I saw persimmons for the first time in Korea, tasted them for the first time here. Even though we have persimmons in the States, I don’t recall seeing them in Denver as a kid and I wouldn’t have recognized them afterward in Connecticut. I knew the word, “persimmon,” and nothing more; the name reminded me of “cinammon,” and so for no better reason than association I always expect the fruit to be slightly spicy, as if it had been cold-mulling in its skin all autumn.
Persimmons in Korea are of two varieties, neither spiced, however. Dan-gam, the non-astringent variety, are sweet and crisp right off the branch, but hong-shi (also known as Hachiya in the West) are too astringent to eat when firm. We leave them to become a natural jelly in their skins over the course of the season and eat them then, when the tannins responsible for the astringency have broken down.
Harvesting the persimmon trees is the fourth-year students’ job at school. A “plush” task, in that we rarely spend more than several afternoons doing it and don’t need to break a sweat, the work requires a long gaff with a pronged end, either to twist off individual persimmons, or to grasp a main branch and shake it, causing all the persimmons dangling from the ends of the networked branches to fall. The majority of us stood below the trees with a large blanket to catch the falling fruit and keep it from bruising or breaking against the ground.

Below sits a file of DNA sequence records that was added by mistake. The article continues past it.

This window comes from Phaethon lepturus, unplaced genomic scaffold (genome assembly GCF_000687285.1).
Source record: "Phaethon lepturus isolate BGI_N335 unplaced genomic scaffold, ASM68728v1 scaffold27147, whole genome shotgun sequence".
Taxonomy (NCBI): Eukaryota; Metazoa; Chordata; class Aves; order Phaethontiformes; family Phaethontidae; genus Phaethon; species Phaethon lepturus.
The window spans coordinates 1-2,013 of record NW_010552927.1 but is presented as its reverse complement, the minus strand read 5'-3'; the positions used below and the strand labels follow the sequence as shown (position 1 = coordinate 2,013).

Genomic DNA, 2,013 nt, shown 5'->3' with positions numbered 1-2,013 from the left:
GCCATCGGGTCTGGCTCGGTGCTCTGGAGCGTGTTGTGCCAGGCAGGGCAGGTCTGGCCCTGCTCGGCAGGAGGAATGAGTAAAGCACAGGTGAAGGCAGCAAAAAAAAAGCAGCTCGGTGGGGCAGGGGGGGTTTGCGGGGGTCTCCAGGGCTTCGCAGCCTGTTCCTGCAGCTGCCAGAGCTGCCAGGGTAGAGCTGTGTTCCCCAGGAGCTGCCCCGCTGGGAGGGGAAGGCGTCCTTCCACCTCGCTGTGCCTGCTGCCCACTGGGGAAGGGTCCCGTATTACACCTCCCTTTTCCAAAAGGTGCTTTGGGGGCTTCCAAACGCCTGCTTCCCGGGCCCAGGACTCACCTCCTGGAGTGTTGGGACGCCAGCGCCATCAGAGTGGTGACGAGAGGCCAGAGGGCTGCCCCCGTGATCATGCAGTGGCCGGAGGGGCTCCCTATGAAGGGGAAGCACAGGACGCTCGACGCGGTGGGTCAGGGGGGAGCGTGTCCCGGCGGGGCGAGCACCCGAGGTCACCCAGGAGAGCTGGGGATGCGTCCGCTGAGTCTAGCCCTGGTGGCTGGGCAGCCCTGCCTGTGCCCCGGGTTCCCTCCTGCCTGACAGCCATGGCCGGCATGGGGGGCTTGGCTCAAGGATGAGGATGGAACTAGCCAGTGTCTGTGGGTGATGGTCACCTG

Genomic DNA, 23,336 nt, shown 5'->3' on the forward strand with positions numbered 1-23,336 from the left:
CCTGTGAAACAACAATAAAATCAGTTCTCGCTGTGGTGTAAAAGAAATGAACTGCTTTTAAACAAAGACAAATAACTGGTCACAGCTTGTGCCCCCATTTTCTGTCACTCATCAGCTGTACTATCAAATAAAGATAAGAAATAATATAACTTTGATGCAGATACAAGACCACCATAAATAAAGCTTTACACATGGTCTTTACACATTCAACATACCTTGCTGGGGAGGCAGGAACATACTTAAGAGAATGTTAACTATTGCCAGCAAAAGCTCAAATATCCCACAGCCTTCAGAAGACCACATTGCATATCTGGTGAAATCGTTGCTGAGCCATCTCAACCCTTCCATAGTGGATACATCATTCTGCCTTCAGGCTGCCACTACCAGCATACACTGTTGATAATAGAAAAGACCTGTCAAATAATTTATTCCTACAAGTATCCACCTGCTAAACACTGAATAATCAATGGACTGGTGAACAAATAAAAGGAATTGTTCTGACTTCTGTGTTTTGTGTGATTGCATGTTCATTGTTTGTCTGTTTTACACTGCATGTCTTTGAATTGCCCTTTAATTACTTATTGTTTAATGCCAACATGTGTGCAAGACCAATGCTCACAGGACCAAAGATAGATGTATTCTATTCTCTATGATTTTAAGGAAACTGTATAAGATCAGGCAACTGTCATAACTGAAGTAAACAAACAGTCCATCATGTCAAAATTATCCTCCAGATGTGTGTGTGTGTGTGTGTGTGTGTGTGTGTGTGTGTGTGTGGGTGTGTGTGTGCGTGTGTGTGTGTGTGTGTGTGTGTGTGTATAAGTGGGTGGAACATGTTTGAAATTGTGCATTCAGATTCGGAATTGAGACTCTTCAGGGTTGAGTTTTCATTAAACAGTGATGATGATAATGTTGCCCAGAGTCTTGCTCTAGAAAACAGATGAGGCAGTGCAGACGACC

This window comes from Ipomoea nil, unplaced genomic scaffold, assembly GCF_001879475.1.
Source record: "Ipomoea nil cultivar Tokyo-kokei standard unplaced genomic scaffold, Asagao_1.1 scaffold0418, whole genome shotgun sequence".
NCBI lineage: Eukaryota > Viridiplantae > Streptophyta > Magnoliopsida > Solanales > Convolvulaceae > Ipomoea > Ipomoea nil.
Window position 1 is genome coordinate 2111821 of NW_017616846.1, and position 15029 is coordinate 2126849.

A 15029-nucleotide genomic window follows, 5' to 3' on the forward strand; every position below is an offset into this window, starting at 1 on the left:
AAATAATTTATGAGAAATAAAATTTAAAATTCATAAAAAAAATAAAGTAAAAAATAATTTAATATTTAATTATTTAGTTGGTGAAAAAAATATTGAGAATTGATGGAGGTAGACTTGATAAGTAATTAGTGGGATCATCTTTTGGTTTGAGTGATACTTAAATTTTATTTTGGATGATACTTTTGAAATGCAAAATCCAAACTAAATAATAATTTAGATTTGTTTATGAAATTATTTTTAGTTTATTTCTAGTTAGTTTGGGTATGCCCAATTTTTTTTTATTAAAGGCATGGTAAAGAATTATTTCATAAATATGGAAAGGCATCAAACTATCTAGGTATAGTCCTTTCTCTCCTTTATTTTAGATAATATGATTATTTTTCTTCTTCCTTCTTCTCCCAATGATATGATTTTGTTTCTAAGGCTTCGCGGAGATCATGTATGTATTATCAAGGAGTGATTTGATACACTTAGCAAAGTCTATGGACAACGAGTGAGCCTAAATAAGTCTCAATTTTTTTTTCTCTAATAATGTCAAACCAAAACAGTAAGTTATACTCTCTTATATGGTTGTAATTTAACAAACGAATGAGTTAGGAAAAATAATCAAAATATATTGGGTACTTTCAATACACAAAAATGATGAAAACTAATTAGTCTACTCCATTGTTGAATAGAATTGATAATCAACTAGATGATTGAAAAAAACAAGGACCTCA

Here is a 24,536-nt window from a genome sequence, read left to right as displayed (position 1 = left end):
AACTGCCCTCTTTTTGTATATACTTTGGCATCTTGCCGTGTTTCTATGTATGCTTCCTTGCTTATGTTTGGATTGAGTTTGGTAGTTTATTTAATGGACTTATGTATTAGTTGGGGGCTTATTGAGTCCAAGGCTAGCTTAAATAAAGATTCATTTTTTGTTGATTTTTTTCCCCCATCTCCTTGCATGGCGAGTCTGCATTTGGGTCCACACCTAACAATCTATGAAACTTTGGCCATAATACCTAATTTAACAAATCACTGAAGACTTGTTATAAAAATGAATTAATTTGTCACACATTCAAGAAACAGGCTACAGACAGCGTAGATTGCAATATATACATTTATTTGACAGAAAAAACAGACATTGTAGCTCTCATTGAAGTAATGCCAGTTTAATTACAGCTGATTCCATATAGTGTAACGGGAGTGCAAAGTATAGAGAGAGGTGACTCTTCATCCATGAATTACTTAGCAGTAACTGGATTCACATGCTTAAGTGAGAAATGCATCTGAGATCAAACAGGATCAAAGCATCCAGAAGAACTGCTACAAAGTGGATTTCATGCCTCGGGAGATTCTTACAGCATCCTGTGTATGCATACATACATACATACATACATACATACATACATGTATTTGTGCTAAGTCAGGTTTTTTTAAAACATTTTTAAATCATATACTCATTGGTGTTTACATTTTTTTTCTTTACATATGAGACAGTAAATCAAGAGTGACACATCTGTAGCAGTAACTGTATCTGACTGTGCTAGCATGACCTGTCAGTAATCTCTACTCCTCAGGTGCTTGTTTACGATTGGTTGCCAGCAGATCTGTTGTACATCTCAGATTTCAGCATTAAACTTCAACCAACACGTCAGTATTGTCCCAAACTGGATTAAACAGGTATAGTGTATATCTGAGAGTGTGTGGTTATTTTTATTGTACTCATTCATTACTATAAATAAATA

I like the etymology of the genus name, diospyros, which is glossed on a variety of sites as meaning both “fruit of the gods” and “fire of the gods.” The common name in English is derived from putchamin, pasiminan, or pessamin, all from Powhatan, an Algonquin language, and meaning simply “dried fruit.” It’s the genus name, with the suggestion of fire, that I like best. I like it best because every November, as the evenings creep further into gloom, the last fruits left on the bare black branches begin to gleam like small lanterns. They have lit many of my roads home, in North Jeolla and North Gyeongsang and to and from Seoul.
It’s the last fall and winter at school. Graduation is less than three weeks away. By the time we return from the short winter solstice vacation beginning tomorrow, we’ll have only two weeks until graduation. In our four years here, we’ve harvested everything from green plums (in the first year) to sweet potatoes and field greens (second year) and gingko berries (third year). That the last harvest should be both sweet and astringent is apt, I think, reflecting the nature of both community life and spiritual practice. Not sour, but tannic, that something that asks only time, until it too changes, and gives way.